Intellectual property is any expression of original ideas, writing, designs, or image over which the creator or owner has exclusive rights. Businesses that deal with intellectual property (such as software, plans, drawings, designs, or trade secrets) should make sure the contracts they sign safeguard their intellectual property rights. Businesses that fail to tailor their contracts to protect their intellectual property rights can lose those rights when dealing with employees or other businesses.

The most common types of intellectual property contracts are: license agreements, evaluation agreements, and employee invention and nondisclosure agreements. License agreements are used to protect a business’s ownership of an intellectual property in spite of improvements or advances made by users, to protect their rights to transfer the property in exchange for income, and to market the property in a profitable way. Evaluation agreements are typically used to protect the business’s intellectual property in the event that they need to disclose confidential information to another party to evaluate in order to negotiate a license, joint venture, or development agreement. Employee invention and nondisclosure agreements are contracts that generally protect the business’s intellectual property rights from their employees who have access to the intellectual property or to claim and protect ownership of intellectual property created by their employees.

Why do disputes arise?

Sometimes, disputes arise when hired independent contractors take the intellectual property of a business and alter it partially in order to resell to others. Other times, businesses fail to protect their intellectual property rights in their employment contracts which results in the business having no ownership of an employee’s work or invention for that business. Even if businesses do take steps to protect their intellectual property rights in a contract, at times businesses fail to enforce the terms of that contract when the other side breaches the contract. Occasionally, ambiguous language in the contract can even create loopholes for the other side. On the other hand, businesses sometimes make the costly mistake of using the intellectual property rights of another business without their permission, due to misunderstandings of the contract signed between the two sides. Consequently, for businesses, it is vital to fully understand the obligations, liabilities, terms of use, and other aspects of the business transaction contract before agreeing to it. In all the aforementioned scenarios, consultation with an attorney may be paramount.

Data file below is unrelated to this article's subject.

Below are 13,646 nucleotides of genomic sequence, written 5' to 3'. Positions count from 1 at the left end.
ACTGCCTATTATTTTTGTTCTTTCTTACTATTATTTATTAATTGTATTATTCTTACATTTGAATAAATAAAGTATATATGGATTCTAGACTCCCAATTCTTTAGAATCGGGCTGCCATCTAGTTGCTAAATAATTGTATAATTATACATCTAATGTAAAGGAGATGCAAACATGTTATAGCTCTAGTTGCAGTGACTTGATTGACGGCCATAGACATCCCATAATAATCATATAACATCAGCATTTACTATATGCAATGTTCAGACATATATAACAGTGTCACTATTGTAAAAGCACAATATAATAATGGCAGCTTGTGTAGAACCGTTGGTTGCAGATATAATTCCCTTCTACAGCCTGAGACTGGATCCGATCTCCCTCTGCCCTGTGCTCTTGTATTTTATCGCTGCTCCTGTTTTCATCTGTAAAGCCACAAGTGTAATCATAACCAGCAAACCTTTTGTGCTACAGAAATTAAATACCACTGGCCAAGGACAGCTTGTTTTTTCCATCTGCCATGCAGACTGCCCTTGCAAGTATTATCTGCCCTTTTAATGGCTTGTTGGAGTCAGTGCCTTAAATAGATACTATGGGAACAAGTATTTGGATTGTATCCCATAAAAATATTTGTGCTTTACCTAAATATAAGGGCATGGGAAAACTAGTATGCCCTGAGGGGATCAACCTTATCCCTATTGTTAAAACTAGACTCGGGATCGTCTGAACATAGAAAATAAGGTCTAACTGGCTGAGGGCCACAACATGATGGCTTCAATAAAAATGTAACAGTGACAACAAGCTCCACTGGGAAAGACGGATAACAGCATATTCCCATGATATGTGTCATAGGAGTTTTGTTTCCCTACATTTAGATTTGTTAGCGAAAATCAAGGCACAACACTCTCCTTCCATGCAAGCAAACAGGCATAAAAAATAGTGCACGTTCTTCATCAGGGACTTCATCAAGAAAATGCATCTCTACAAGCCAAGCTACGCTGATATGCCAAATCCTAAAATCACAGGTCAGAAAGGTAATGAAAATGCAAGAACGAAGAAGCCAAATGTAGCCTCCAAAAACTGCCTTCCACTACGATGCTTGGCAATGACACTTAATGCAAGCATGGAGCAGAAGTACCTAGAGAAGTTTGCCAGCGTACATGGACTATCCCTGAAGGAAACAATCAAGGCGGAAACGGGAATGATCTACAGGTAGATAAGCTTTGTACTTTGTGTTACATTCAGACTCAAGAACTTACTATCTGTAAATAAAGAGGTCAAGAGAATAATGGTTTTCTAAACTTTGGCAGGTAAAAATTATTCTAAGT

Raheen Law Group can assist clients with understanding, negotiating, or drafting intellectual property contracts. Raheen Law Group can also protect clients’ interests in pursuing legal action to enforce the terms of a contract, or defend clients from an alleged broken contract. Please contact us for a consultation.

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